Research has found that having a daughter significantly impacts how CEOs run their companies.
In particular, CEOs with daughters are more likely to offer childcare, let employees work flexible hours and have a more diverse workforce.
If the main decision maker has a female child, the company is also generally nicer to employees - and this effect is even greater if the daughter is the CEO's first-born child.
For example, Microsoft's founder Bill Gates has two daughters and a son.
The Washington-based firm runs a scheme called Microsoft Corporate Citizenship that invests in human rights, diversity, funds computer science programs and runs employee benefit schemes.
总部位于华盛顿州的微软公司一直在实行微软企业公民计划(Microsoft Corporate Citizenship)。这项计划投资人权建设和人类多样性建设，资助计算机科学研究项目，还管理员工福利体系。
To study the impact of a child's gender on a chief executive's policies, Professor Henrik Cronqvist from the University of Miami and Associate Professor Frank Yu, from China Europe International Business School studied the decisions made by almost 400 CEOs.
Almost 4 percent of these executives were women, and between them the group had a total of 1,000 children.
'Previous research has shown that there's some element of truth to the tale told in the filmDespicable Me, where the villain is transformed from being 'super bad' to 'super dad' after he has to father three little girls,' explained the researchers.
'We already know that judges with daughters tend to vote more liberally. So too are congressmen with daughters, especially when it comes to reproductive rights issues.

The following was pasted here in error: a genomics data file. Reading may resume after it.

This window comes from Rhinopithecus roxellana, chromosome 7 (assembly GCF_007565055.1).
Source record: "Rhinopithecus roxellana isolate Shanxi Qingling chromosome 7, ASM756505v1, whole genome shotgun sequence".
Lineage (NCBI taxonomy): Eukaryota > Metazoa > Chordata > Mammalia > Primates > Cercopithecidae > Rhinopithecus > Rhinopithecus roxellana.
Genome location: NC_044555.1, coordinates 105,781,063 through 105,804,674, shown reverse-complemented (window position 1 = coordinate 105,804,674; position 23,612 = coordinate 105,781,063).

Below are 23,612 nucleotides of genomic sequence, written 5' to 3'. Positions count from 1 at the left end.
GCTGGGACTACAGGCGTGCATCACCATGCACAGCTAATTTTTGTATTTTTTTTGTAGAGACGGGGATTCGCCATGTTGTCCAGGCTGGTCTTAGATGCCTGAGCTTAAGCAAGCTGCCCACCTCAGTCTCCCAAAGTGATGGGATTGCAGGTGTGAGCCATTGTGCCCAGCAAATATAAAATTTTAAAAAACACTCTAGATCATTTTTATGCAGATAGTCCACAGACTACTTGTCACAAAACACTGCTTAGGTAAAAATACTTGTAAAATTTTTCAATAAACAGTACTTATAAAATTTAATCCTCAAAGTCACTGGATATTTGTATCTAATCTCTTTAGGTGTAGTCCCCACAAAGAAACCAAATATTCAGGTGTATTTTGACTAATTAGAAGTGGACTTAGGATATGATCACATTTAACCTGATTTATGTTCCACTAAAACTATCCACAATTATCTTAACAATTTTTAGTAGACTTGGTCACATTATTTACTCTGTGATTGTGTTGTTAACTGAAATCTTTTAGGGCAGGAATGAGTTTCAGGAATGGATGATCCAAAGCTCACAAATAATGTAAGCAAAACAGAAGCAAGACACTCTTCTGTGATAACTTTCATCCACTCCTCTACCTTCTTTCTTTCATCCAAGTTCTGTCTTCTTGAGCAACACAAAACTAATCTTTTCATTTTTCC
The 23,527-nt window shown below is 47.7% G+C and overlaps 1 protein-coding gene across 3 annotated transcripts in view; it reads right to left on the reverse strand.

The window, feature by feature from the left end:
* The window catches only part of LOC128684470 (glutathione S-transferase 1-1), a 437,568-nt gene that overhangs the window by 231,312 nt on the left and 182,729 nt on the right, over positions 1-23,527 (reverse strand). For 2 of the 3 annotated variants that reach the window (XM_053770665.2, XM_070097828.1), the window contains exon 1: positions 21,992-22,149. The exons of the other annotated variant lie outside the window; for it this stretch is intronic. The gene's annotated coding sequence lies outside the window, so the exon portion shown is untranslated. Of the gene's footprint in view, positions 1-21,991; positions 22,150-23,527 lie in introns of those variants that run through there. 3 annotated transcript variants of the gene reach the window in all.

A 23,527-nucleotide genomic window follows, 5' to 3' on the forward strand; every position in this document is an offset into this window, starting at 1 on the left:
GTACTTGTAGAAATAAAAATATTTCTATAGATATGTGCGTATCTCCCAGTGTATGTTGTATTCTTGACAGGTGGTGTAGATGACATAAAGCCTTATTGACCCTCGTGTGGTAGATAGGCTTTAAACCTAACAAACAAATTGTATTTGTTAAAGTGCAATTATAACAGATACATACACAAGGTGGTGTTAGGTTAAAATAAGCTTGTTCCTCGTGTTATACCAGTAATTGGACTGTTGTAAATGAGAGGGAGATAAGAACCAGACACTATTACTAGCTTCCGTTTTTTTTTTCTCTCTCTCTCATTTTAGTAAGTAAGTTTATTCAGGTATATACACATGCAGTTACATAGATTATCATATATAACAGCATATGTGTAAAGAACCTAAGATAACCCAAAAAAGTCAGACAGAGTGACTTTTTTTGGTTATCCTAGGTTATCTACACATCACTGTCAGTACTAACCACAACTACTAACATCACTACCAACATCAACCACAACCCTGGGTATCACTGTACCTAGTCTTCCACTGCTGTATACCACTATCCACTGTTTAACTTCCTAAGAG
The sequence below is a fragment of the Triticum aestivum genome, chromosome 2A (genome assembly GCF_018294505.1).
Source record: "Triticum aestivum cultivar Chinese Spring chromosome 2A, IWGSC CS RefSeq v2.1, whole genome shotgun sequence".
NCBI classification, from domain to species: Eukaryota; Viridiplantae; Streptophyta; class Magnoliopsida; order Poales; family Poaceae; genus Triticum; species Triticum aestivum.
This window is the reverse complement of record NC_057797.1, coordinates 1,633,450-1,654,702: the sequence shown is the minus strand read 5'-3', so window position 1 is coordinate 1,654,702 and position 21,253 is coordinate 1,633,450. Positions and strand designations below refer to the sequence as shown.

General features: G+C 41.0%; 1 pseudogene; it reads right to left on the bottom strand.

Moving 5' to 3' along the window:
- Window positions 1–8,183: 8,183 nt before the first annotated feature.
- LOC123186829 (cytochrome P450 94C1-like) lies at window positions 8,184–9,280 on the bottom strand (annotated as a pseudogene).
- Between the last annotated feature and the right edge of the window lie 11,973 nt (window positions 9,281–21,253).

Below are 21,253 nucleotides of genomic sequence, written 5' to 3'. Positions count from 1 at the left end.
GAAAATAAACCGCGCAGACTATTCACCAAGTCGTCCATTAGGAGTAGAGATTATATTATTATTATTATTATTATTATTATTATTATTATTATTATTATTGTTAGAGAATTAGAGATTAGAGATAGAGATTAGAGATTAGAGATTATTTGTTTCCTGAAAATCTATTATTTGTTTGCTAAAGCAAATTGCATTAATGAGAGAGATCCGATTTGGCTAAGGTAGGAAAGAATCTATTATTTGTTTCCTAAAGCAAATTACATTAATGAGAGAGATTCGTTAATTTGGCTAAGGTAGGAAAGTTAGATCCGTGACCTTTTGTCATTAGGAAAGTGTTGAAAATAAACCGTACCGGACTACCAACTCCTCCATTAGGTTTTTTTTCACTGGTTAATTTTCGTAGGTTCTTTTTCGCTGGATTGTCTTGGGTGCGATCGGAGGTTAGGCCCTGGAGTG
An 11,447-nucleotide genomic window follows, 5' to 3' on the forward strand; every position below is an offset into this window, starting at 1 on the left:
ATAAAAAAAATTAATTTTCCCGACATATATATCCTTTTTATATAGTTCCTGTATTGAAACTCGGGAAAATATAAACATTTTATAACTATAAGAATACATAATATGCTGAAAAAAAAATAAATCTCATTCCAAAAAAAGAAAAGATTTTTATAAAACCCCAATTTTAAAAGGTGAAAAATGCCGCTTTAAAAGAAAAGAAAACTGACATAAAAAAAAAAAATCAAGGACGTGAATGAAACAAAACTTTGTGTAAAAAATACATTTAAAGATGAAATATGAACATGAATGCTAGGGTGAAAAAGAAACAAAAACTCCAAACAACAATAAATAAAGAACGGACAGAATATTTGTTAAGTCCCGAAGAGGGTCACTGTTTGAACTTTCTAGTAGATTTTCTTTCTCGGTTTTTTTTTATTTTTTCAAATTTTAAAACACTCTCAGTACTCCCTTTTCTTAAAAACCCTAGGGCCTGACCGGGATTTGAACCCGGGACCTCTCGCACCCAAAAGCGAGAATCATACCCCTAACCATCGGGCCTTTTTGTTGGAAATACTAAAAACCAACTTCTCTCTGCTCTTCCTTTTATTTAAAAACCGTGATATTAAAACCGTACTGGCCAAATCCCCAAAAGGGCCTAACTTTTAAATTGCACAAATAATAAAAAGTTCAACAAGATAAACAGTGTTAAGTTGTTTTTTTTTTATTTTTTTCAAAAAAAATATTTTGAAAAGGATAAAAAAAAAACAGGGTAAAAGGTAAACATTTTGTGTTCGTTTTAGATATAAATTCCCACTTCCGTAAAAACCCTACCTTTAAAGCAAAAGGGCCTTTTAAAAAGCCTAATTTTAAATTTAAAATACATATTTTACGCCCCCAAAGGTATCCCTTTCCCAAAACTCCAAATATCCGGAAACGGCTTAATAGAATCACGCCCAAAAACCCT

'This is the first time, though, that the effect on the behaviour of chief executives of large US corporations has been examined.'
The most significant impact spotted in the results was to do with corporate social responsibility (CSR) issues related to diversity.
Previous research has shown that CSR issues cover childcare, flexible working, redundancies, and sharing profits with employees.
It also covers how women, minorities and/or the disabled are treated.此外，还包括女性、少数民族和(或)残疾人的待遇问题。
'We found that, in general, these groups tend to fare better at firms with chief executives who have daughters,' the researchers continued. '
Interestingly enough, having a son doesn't have the same results mentioned above and firms that change from a chief executive who has a daughter to one who doesn't see a noticeable fall-off in these types of CSR-related initiatives.'